Our lives are filled with all kinds of clutter. Physical clutter, emotional clutter, mental clutter, spiritual, and digital clutter. There is so much of it, that is sometimes hard to distinguish what is clutter, and what is not.
Clutter is everything preventing us from living a life of purpose and meaning.
It makes us feel unsettled and never lets us rest. It’s constantly talking and sending silent messages.
It says we can’t have friends over. “They’ll think the house is a mess.”
It steals our time. “Pay attention to me and take care of me.”
It steals our attention. “Watch me, play me, browse me.”
It steals our joy. “You can’t have fun until you deal with me.”
It makes us exhausted. “Clean me, organize me, don’t forget about me.”
It keeps us guilty. “Why did you buy this if you’re not using it now?”
It robs us of our freedom. “You can’t go because I’ll miss you, and you’ll miss me.”
It steals our dreams and desires. “You’re too attached to me to ever let go and try something new.”
Clutter is a sneaky little player. It conspires with fear, guilt, and shame to keep us bogged down. It’s weighing us down, and preventing us from living the life we were supposed to live. The problem is that clutter can become so overwhelming that to even try and declutter a little can feel defeating. So instead, we give up and live in the piles of our postponed decisions.
Clutter is often the result of unmade or postponed decisions. It emerges its ugly head from indecision.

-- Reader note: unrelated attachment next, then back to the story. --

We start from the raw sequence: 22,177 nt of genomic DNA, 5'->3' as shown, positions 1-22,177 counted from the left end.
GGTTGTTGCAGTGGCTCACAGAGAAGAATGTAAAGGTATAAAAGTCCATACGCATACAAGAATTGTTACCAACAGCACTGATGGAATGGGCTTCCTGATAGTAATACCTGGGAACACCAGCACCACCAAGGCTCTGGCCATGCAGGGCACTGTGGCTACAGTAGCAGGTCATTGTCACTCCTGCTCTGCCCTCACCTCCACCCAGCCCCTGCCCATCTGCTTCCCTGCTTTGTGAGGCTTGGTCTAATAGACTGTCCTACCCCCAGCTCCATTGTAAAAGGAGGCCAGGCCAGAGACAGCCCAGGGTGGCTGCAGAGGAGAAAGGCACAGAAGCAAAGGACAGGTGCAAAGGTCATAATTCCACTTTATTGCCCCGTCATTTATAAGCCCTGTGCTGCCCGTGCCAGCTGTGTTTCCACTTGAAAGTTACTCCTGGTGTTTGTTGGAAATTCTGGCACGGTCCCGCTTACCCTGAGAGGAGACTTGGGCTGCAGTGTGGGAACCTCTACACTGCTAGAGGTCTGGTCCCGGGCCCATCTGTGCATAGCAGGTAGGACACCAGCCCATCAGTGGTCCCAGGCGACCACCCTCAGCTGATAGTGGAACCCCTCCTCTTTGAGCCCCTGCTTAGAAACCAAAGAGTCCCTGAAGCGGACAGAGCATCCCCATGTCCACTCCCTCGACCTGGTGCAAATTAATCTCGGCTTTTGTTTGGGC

Our homes are full of stuff because we haven’t decided where to place them, and we have clutter in our lives because we haven’t taken control and decided what’s important to us and what’s not.
Simply, when we don’t make decisions or postpone them, we end up with clutter.
And if we start making those postponed decisions, then we clear a lot of clutter from our lives without even trying.
Just think, if everything in our home has a place, and we decide to return things back when we finish with them – clutter won’t exist any longer. And if we work on our goals, dreams, and priorities in life, we will be so focused that we won’t even have time to clutter our lives with unnecessary things, destructive relationships, bad habits, gossip, drama, politics, news, social media, and comparison.
Clutter is everywhere.
Today is the day to put an end to it. It’s time to kick him out of our lives.
The easiest way to stop material clutter from entering our lives and homes is at the store. The hardest time to say no to clutter is once it’s crossed the front door of our home.
The easiest way to stop emotional, mental, and spiritual clutter from entering our lives is to include the word NO in our vocabulary and then use it often. The hardest time is when we are already overcommitted but keep saying YES to new responsibilities.
The easiest way to de-clutter is to ask a simple question: “Does this thing, obligation, commitment, or habit serve a purpose or bring me joy?” If the answer is No, let it go. The hardest way to de-clutter is when we lie to ourselves that everything is important. But remember: When everything is important, then nothing is.
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